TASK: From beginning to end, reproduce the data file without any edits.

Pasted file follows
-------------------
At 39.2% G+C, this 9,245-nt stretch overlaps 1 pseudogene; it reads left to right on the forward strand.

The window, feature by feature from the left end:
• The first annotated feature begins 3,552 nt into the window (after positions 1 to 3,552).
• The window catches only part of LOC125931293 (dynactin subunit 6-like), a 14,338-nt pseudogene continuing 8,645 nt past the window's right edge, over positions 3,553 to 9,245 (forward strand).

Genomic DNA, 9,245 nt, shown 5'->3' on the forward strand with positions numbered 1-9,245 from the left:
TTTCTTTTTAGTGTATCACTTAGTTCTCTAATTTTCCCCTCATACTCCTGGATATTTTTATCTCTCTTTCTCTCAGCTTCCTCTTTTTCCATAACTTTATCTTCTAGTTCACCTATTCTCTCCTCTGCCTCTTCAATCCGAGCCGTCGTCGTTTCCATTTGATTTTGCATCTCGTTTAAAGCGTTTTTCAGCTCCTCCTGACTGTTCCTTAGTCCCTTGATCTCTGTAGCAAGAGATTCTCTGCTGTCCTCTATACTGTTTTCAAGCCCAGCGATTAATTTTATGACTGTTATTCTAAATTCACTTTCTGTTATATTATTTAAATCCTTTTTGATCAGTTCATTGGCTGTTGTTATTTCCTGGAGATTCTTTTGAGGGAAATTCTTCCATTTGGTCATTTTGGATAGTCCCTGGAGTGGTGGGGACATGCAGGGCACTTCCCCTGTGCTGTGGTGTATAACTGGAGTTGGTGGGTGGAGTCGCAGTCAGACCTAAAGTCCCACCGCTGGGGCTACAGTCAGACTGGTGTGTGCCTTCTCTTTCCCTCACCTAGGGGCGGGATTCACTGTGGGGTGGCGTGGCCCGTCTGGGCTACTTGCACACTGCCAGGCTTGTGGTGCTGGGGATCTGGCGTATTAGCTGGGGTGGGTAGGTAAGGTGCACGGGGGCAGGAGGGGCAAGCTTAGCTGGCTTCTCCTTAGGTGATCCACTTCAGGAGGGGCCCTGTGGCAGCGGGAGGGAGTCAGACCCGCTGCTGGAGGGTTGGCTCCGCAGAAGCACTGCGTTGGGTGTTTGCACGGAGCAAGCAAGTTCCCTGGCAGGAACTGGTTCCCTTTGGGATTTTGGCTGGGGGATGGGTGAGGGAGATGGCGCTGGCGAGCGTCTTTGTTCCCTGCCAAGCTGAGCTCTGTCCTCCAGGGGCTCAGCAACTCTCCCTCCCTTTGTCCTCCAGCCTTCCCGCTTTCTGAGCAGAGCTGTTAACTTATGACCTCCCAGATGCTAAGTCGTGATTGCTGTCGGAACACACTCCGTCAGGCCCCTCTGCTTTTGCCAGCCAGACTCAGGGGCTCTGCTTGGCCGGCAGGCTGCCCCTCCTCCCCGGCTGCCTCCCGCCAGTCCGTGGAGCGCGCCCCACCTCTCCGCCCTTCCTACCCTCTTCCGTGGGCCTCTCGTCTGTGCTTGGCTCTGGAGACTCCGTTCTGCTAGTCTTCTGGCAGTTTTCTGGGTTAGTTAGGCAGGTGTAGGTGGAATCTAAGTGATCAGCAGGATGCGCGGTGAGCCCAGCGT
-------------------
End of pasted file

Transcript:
At 39.2% G+C, this 9,245-nt stretch overlaps 1 pseudogene; it reads left to right on the forward strand.

The window, feature by feature from the left end:
• The first annotated feature begins 3,552 nt into the window (after positions 1 to 3,552).
• The window catches only part of LOC125931293 (dynactin subunit 6-like), a 14,338-nt pseudogene continuing 8,645 nt past the window's right edge, over positions 3,553 to 9,245 (forward strand).

Genomic DNA, 9,245 nt, shown 5'->3' on the forward strand with positions numbered 1-9,245 from the left:
TTTCTTTTTAGTGTATCACTTAGTTCTCTAATTTTCCCCTCATACTCCTGGATATTTTTATCTCTCTTTCTCTCAGCTTCCTCTTTTTCCATAACTTTATCTTCTAGTTCACCTATTCTCTCCTCTGCCTCTTCAATCCGAGCCGTCGTCGTTTCCATTTGATTTTGCATCTCGTTTAAAGCGTTTTTCAGCTCCTCCTGACTGTTCCTTAGTCCCTTGATCTCTGTAGCAAGAGATTCTCTGCTGTCCTCTATACTGTTTTCAAGCCCAGCGATTAATTTTATGACTGTTATTCTAAATTCACTTTCTGTTATATTATTTAAATCCTTTTTGATCAGTTCATTGGCTGTTGTTATTTCCTGGAGATTCTTTTGAGGGAAATTCTTCCATTTGGTCATTTTGGATAGTCCCTGGAGTGGTGGGGACATGCAGGGCACTTCCCCTGTGCTGTGGTGTATAACTGGAGTTGGTGGGTGGAGTCGCAGTCAGACCTAAAGTCCCACCGCTGGGGCTACAGTCAGACTGGTGTGTGCCTTCTCTTTCCCTCACCTAGGGGCGGGATTCACTGTGGGGTGGCGTGGCCCGTCTGGGCTACTTGCACACTGCCAGGCTTGTGGTGCTGGGGATCTGGCGTATTAGCTGGGGTGGGTAGGTAAGGTGCACGGGGGCAGGAGGGGCAAGCTTAGCTGGCTTCTCCTTAGGTGATCCACTTCAGGAGGGGCCCTGTGGCAGCGGGAGGGAGTCAGACCCGCTGCTGGAGGGTTGGCTCCGCAGAAGCACTGCGTTGGGTGTTTGCACGGAGCAAGCAAGTTCCCTGGCAGGAACTGGTTCCCTTTGGGATTTTGGCTGGGGGATGGGTGAGGGAGATGGCGCTGGCGAGCGTCTTTGTTCCCTGCCAAGCTGAGCTCTGTCCTCCAGGGGCTCAGCAACTCTCCCTCCCTTTGTCCTCCAGCCTTCCCGCTTTCTGAGCAGAGCTGTTAACTTATGACCTCCCAGATGCTAAGTCGTGATTGCTGTCGGAACACACTCCGTCAGGCCCCTCTGCTTTTGCCAGCCAGACTCAGGGGCTCTGCTTGGCCGGCAGGCTGCCCCTCCTCCCCGGCTGCCTCCCGCCAGTCCGTGGAGCGCGCCCCACCTCTCCGCCCTTCCTACCCTCTTCCGTGGGCCTCTCGTCTGTGCTTGGCTCTGGAGACTCCGTTCTGCTAGTCTTCTGGCAGTTTTCTGGGTTAGTTAGGCAGGTGTAGGTGGAATCTAAGTGATCAGCAGGATGCGCGGTGAGCCCAGCGT